To the Editor.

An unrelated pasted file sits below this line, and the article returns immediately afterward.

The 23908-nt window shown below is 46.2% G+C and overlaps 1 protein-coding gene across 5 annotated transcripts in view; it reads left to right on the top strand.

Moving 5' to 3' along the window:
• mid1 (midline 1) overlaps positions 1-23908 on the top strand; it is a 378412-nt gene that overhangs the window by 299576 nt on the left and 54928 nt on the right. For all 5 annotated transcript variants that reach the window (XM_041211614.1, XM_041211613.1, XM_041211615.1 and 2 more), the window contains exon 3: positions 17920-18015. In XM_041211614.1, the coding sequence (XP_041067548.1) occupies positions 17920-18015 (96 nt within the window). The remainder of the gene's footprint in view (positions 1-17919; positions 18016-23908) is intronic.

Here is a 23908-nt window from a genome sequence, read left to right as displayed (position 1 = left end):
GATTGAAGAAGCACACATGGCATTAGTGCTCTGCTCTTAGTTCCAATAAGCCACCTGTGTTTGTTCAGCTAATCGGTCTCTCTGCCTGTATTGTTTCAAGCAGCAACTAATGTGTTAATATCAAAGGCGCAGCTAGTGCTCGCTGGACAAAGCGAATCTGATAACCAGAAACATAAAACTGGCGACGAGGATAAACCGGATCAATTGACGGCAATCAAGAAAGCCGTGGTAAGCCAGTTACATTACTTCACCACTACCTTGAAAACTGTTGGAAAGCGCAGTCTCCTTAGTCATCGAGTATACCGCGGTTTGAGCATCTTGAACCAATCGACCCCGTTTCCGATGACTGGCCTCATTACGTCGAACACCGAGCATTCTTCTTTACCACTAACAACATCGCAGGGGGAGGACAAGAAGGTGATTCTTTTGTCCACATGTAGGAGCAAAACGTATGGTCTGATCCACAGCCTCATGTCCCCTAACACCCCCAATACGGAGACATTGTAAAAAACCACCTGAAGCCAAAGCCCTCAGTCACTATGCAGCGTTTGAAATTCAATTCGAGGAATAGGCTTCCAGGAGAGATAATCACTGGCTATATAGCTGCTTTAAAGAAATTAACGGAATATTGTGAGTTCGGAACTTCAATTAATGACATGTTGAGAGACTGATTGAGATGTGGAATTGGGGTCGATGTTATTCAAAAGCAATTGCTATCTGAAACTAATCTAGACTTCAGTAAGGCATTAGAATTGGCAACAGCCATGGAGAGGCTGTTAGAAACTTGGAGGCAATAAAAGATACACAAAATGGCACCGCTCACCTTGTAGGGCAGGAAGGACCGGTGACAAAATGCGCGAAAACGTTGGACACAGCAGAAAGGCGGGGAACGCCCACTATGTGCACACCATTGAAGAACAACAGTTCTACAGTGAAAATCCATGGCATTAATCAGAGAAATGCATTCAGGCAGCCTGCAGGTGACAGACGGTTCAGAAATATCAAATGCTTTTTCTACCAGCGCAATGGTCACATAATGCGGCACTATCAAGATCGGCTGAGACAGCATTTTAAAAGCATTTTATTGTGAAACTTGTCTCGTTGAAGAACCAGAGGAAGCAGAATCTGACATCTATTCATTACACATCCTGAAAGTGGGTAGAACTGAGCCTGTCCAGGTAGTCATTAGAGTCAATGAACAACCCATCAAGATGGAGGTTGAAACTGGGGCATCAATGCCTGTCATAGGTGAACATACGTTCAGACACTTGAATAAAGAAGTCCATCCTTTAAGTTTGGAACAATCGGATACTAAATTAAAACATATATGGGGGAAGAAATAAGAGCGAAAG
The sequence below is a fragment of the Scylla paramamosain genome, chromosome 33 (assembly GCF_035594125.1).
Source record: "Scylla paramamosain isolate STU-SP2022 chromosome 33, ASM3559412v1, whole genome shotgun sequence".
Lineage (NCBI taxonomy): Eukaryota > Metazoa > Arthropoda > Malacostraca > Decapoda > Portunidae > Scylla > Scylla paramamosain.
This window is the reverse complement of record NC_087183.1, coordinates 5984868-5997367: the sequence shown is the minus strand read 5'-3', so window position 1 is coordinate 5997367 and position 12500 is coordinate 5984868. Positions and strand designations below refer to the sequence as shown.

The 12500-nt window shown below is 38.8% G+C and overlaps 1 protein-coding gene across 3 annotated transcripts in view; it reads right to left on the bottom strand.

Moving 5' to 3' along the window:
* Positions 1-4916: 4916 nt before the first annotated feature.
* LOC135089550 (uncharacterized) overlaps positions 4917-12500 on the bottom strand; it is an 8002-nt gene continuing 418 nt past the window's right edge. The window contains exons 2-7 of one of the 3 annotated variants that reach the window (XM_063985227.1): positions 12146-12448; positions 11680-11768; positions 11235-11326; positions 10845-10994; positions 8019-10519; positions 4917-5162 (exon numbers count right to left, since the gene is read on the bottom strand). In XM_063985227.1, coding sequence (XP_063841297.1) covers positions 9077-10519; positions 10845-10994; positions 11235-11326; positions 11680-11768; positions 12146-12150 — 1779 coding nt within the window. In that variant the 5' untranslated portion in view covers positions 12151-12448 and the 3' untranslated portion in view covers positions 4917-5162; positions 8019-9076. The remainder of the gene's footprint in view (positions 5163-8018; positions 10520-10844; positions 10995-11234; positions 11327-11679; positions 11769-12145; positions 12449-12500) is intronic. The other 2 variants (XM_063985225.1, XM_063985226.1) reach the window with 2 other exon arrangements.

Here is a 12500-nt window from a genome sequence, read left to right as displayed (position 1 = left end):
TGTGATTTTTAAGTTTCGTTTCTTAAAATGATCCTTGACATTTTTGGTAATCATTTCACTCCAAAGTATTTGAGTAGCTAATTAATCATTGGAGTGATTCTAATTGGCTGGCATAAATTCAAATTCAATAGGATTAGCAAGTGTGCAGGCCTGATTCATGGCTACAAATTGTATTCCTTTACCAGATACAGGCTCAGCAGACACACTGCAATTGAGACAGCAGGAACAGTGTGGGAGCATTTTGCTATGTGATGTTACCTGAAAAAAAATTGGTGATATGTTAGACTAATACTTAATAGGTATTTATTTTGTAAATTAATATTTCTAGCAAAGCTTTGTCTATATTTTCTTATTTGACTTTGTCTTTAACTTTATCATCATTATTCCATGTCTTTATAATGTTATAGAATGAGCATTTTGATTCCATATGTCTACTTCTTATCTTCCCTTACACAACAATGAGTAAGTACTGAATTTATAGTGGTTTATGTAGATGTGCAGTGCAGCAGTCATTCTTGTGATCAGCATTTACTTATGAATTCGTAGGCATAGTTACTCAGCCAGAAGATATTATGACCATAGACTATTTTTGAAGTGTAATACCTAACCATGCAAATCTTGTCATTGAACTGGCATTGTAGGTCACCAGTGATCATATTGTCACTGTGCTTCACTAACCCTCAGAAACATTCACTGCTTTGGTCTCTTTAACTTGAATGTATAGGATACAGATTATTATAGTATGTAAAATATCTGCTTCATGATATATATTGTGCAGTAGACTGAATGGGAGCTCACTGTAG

—A recent article in the Archives entitled "Prevention and Treatment of Diabetic Complications" (1980; 140:691-696) was a concise summary of the unpleasant facts of life for diabetics and the frustrations patients and physicians have when dealing with these inexorable problems. One important contribution to therapy was not mentioned, and it deserves consideration although our data are somewhat preliminary. This is the role of peritoneal dialysis, especially continuous ambulatory peritoneal dialysis (CAPD) in the maintenance therapy of diabetics with endstage renal disease. Continuous ambulatory peritoneal dialysis was first described in 1976.1 Since that time, many authors have reported their experiences.2-8An early fear was that diabetics might have a disproportionate increase in peritonitis compared with other patients. Studies on intermittent peritoneal dialysis showed this not to be true.9-12 In fact, morbidity seemed less in diabetics receiving peritoneal dialysis12 (with improvement in retinopathy, neuropathy, and